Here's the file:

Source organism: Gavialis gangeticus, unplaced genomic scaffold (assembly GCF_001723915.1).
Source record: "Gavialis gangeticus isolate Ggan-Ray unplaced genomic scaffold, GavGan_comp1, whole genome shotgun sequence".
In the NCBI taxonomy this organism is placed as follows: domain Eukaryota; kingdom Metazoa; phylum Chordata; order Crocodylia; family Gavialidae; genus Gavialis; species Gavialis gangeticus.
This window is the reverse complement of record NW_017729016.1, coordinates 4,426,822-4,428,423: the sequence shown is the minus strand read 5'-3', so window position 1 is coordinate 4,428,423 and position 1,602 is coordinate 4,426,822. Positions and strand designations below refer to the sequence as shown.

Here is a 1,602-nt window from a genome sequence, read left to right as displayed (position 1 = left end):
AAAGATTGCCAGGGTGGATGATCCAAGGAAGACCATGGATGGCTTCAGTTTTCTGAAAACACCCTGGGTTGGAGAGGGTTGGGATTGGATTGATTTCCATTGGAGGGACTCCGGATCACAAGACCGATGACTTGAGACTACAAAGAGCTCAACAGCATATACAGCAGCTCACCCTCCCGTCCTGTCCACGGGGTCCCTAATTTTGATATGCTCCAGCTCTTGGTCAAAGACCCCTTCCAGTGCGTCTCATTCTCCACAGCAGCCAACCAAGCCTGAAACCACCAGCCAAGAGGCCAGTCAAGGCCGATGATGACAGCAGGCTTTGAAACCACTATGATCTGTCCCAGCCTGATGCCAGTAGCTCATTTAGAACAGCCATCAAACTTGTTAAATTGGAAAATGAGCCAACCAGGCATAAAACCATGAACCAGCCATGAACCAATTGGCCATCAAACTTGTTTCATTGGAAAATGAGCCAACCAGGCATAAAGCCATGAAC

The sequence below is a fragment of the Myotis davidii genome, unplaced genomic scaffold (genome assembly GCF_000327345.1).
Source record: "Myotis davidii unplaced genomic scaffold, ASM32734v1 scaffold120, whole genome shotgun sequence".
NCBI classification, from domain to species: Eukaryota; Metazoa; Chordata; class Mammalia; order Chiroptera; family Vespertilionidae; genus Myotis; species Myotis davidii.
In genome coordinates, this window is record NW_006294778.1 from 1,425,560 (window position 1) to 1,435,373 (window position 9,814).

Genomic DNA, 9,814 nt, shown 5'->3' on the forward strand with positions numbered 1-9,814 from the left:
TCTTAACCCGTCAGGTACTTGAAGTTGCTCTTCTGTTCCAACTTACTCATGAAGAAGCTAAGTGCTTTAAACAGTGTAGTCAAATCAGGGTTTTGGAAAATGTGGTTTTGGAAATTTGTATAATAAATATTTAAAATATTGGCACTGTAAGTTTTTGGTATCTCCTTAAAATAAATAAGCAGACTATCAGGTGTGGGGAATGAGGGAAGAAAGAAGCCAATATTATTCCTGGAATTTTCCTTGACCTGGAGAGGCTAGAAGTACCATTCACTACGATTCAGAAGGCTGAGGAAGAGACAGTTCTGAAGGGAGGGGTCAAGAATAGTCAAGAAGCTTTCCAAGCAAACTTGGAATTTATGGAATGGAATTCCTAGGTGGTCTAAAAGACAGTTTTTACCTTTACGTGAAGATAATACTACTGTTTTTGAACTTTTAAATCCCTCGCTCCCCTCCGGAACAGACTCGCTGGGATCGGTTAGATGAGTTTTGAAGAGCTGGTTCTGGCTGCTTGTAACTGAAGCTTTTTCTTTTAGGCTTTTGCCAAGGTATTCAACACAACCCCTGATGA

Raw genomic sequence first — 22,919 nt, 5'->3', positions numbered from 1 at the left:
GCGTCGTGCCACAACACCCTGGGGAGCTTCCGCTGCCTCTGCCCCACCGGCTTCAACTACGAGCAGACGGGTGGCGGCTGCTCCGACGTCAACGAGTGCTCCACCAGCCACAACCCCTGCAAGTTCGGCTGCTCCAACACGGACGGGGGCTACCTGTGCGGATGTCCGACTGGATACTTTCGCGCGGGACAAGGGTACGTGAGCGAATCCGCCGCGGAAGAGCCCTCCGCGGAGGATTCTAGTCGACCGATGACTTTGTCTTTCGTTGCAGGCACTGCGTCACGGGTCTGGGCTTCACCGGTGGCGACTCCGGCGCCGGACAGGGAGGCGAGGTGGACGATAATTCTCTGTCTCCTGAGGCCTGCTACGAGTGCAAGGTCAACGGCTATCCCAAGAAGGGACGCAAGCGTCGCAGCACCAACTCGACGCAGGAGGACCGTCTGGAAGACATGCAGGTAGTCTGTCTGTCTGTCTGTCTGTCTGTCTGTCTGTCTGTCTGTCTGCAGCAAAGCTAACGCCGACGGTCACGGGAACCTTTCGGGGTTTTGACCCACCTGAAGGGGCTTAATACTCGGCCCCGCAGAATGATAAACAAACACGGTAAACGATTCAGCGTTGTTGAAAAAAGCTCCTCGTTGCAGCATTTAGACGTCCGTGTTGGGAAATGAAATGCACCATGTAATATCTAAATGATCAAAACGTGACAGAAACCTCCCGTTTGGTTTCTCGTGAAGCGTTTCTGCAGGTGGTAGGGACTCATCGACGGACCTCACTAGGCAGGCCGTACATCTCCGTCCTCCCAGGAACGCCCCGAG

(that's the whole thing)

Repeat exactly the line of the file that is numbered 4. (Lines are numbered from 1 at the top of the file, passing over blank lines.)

This window is the reverse complement of record NW_017729016.1, coordinates 4,426,822-4,428,423: the sequence shown is the minus strand read 5'-3', so window position 1 is coordinate 4,428,423 and position 1,602 is coordinate 4,426,822. Positions and strand designations below refer to the sequence as shown.